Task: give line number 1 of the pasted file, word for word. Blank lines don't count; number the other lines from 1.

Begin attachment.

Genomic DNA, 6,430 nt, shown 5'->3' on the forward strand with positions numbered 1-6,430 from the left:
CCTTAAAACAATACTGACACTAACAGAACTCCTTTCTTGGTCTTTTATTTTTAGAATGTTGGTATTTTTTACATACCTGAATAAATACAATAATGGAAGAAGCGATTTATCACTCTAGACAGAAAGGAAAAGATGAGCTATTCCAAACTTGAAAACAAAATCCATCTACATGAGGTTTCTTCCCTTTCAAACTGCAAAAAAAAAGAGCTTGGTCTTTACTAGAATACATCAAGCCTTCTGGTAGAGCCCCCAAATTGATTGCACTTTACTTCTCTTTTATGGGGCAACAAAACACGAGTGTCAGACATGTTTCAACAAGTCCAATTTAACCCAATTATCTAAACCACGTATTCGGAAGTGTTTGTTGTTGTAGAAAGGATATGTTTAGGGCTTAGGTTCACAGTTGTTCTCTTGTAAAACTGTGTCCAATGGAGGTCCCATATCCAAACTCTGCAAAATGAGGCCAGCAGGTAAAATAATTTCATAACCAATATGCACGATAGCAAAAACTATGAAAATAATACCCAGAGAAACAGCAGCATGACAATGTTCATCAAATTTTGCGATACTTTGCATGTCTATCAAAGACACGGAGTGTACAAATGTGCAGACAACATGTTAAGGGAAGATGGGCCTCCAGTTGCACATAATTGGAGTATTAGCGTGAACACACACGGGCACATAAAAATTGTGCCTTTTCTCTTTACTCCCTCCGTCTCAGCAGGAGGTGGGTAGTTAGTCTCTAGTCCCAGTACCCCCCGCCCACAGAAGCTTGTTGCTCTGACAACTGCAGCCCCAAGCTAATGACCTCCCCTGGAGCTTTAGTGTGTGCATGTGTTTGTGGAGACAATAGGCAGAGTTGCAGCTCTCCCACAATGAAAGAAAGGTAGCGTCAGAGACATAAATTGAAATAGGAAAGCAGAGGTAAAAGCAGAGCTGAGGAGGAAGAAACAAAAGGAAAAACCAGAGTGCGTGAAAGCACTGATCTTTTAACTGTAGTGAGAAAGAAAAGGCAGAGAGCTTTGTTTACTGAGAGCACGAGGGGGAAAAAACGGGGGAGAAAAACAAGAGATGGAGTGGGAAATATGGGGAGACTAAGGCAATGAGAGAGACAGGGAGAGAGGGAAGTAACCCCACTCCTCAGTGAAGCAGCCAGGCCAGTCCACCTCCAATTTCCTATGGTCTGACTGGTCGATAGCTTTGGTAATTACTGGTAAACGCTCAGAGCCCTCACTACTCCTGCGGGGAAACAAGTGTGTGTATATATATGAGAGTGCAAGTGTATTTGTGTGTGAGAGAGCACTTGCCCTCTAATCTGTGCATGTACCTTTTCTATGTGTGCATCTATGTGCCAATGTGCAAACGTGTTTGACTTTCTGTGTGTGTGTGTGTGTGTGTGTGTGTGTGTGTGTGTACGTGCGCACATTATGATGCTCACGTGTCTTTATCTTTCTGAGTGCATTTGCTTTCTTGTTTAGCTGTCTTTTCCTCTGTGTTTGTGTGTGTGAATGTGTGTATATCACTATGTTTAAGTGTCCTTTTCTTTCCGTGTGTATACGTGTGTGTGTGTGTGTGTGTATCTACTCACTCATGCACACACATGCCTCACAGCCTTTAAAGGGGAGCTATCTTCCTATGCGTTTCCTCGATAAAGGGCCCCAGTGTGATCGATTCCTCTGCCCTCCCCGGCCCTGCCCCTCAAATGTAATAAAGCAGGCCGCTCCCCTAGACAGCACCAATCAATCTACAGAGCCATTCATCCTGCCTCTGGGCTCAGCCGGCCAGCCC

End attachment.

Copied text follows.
Genomic DNA, 6,430 nt, shown 5'->3' on the forward strand with positions numbered 1-6,430 from the left: